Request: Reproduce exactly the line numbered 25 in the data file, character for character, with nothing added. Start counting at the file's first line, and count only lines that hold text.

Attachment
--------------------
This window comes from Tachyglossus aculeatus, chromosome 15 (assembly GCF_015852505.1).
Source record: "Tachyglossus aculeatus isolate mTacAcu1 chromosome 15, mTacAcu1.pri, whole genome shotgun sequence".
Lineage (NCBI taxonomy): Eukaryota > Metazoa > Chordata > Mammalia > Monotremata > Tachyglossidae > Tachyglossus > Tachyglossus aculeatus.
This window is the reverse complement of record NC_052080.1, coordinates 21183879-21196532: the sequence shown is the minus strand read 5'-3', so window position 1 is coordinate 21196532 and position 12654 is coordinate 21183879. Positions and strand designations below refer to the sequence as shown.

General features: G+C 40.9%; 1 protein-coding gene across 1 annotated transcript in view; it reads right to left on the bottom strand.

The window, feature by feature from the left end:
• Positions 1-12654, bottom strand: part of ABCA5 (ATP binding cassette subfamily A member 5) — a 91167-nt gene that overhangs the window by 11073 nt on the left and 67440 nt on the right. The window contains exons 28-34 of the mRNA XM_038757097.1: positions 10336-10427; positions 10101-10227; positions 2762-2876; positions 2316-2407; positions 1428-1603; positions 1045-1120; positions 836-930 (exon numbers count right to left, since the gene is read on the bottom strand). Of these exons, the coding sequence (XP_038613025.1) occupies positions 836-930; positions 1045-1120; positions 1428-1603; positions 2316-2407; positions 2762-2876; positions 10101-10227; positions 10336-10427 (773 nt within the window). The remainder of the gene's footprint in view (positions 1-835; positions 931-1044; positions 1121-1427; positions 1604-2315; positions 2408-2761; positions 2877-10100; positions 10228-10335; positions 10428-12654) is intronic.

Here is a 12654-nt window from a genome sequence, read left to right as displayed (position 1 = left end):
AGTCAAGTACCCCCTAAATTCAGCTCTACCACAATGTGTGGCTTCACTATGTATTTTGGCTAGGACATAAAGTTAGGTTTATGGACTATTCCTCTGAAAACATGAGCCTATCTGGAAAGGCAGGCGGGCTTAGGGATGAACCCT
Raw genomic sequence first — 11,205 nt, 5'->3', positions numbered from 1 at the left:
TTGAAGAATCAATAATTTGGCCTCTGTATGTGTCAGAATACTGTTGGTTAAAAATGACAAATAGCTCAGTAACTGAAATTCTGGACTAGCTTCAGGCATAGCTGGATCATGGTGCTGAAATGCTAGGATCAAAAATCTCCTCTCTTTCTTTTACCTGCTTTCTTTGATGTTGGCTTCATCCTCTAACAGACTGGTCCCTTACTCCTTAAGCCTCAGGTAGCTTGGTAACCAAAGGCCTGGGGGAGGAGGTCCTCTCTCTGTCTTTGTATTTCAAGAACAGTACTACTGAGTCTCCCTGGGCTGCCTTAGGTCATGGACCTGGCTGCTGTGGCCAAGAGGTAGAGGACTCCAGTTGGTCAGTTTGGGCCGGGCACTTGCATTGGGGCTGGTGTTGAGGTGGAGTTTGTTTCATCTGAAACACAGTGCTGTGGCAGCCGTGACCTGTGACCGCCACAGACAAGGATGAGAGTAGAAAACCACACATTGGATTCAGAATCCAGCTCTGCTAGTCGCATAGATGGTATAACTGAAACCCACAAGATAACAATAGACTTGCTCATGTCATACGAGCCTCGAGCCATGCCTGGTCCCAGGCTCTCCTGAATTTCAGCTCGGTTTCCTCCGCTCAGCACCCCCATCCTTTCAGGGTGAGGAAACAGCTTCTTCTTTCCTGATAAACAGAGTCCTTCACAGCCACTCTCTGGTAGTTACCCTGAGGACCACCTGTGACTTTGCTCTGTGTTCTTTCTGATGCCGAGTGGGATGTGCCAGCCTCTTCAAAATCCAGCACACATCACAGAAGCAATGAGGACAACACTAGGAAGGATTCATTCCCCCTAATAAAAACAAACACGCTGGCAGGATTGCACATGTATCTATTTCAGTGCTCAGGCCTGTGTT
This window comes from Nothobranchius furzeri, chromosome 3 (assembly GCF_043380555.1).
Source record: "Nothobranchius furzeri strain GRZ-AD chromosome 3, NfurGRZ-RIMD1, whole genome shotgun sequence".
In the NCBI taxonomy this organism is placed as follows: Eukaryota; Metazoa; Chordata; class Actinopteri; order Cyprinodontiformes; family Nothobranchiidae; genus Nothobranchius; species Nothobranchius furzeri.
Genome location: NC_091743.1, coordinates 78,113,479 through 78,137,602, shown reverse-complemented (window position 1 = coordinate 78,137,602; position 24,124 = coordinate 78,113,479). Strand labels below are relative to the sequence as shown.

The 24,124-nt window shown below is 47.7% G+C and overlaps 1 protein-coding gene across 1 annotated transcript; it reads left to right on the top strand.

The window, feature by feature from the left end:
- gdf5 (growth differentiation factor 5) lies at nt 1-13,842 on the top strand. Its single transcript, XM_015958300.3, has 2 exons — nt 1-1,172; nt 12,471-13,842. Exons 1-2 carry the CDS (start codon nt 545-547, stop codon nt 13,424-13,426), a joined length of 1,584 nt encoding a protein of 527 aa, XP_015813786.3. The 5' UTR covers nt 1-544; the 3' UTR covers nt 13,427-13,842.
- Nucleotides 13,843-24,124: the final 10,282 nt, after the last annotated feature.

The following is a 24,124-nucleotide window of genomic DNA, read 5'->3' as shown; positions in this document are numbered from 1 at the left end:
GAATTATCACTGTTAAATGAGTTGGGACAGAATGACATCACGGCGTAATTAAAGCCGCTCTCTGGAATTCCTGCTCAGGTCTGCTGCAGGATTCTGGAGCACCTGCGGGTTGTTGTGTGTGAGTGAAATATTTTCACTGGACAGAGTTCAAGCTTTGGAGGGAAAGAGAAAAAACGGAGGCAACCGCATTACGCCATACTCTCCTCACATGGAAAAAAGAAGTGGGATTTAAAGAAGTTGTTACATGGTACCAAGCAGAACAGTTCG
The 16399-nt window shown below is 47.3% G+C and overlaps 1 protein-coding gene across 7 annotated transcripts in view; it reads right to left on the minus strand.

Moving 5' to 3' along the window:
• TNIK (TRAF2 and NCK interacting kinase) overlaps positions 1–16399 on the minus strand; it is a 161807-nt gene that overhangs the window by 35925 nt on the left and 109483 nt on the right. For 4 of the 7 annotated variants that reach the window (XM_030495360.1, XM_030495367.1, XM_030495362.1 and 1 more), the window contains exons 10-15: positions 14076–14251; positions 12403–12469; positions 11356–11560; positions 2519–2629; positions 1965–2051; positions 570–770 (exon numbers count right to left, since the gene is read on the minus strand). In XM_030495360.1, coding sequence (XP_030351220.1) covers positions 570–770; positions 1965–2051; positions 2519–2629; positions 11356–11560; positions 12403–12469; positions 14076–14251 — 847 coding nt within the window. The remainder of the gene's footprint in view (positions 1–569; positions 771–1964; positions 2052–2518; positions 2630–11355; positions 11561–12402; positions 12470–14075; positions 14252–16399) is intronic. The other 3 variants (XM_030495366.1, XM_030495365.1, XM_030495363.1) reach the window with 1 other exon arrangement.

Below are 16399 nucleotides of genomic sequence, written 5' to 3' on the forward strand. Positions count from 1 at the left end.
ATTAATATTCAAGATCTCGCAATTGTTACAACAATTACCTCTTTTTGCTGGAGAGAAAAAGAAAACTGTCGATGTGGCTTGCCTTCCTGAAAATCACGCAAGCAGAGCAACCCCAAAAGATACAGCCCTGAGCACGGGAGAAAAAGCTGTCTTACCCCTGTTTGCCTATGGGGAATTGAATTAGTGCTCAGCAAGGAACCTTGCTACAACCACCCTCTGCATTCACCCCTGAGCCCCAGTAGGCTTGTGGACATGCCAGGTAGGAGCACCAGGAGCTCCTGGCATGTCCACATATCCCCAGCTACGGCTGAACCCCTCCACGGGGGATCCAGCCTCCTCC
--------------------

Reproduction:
Below are 16399 nucleotides of genomic sequence, written 5' to 3' on the forward strand. Positions count from 1 at the left end.